A refreshing, subtly sweet drink with creeping heat. Molasses brings out the tamarind flavor without overpowering the cold press. Orange juice and peel add brightness.
3 ounces cold press concentrate
⅓ fresh habanero pepper
½ bottle Jarritos tamarind soda
1 teaspoon molasses
1 tablespoon orange juice
1. Chop habanero and mix with 3 ounces Jarritos. Let sit for 7 to 10 minutes. Strain out peppers.
2. Mix molasses with 1 ounce Jarritos. Set aside.
3. Combine pepper and molasses mixtures with cold press and orange juice. Pour over ice.
4. Rub orange peel on rim of glass, and add peel to the drink.
The Java Nut James Norton
The mellow, earthy flavors of roasted coconut and cold press coffee join forces to create a mellow, nutty base. Cardamom-coriander bitters provide pizzazz.
3 ounces roasted coconut juice (available at United Noodles)
3 ounces cold press concentrate
2 ounces half-and-half
3 drops cardamom-coriander bitters
1. Combine ingredients in a shaker. Shake and pour.
Nashville Slammer Jackson O’Brien
Basil gives a light and fresh tone to the cold press (they play off each other in much the same way chocolate and mint do). Lime and sparkling water add brightness.
1. Tear basil leaves, and muddle pineapple with simple syrup.
2. Add cold press and ice.
3. Garnish with a sprig of basil.
Durian Shake Becca Dilley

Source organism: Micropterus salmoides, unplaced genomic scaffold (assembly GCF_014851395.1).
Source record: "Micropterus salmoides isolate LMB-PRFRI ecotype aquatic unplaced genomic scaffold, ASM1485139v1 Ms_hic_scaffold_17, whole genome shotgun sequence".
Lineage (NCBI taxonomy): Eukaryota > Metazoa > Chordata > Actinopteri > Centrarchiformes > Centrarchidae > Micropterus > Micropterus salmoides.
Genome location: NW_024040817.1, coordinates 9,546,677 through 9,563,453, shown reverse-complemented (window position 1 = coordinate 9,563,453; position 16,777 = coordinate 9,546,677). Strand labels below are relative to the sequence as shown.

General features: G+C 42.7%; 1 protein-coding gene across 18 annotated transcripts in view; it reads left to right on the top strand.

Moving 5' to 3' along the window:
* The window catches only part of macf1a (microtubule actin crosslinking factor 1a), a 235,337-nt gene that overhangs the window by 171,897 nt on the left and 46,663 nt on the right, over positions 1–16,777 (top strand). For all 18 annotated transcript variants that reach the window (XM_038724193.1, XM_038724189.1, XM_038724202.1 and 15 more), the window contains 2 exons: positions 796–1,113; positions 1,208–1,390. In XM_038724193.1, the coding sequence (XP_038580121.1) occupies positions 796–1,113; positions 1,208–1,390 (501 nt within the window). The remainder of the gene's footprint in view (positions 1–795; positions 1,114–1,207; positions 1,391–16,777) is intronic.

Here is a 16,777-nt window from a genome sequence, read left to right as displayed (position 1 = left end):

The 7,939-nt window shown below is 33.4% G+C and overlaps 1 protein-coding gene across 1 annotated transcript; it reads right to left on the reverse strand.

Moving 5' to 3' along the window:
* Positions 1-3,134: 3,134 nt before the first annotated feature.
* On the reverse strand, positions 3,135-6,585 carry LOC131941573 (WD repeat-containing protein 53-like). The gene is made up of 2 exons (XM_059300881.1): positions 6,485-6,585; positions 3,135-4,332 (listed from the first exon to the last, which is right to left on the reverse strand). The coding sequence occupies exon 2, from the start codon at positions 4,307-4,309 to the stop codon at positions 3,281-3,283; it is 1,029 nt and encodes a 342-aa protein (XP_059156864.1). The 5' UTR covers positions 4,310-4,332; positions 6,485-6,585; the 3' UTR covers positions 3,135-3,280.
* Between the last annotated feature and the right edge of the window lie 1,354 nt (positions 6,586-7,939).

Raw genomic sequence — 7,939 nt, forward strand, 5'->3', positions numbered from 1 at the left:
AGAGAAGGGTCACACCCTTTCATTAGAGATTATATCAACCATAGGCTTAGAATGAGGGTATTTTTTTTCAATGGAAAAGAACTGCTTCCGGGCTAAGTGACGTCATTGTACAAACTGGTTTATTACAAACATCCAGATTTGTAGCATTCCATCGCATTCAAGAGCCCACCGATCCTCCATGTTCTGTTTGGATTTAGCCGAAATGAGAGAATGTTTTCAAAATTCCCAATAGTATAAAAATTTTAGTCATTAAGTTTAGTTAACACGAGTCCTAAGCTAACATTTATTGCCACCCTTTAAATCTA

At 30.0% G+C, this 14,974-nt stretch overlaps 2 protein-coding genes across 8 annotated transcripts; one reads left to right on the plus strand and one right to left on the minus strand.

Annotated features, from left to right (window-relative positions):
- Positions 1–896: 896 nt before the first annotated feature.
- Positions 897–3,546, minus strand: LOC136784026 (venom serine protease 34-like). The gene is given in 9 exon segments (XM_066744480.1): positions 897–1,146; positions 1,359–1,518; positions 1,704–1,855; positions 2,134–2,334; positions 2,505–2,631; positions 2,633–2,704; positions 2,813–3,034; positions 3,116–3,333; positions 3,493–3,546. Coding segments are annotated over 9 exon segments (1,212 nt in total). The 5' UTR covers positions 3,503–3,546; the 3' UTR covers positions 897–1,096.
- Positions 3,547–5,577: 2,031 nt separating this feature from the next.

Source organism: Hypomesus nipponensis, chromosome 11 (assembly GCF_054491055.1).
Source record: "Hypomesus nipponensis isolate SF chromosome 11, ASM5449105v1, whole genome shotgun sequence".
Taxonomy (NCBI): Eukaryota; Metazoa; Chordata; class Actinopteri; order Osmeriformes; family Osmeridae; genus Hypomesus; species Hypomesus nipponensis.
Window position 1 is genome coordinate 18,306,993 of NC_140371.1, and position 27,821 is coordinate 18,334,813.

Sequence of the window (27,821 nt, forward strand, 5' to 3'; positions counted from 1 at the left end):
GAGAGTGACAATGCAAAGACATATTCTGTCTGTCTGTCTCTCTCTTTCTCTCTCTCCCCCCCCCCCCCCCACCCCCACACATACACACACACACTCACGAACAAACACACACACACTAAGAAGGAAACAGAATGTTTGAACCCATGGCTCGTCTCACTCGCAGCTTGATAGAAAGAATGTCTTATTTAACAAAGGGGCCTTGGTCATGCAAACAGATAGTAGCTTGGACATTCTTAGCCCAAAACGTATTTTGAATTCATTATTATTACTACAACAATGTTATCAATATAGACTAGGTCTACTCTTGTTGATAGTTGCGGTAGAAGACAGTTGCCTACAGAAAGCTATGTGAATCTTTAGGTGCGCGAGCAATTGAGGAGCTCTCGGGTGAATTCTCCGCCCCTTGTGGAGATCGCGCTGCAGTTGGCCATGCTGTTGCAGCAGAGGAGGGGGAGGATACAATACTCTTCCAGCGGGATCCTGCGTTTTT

The durian and coffee support each other with their earthy notes. Horchata’s dusty-but-sweet flavor melds with and moderates the funky kick of the durian, giving the drink a pleasantly sweet edge. The mint garnish masks the smell of the durian.
2 tablespoons durian (available frozen at United Noodles)
1 ounce cold press concentrate
1 ounce milk
1 tablespoon Klass horchata drink mix
Sprig of mint
1. Combine ingredients (except mint) in shaker. Shake, and pour into glass.
“With the momentum we have at Calhoun Square, we will be opening another shop,” says Greg Hoyt, owner of the newly opened Dogwood Coffee Co., which features state-of-the-art equipment and competition-level baristas. The November 4th opening of his first retail store inside Rustica Bakery was the catalyst that led Hoyt to sell Bull Run Roasting Company and enter into the new direct-to-consumer coffee company.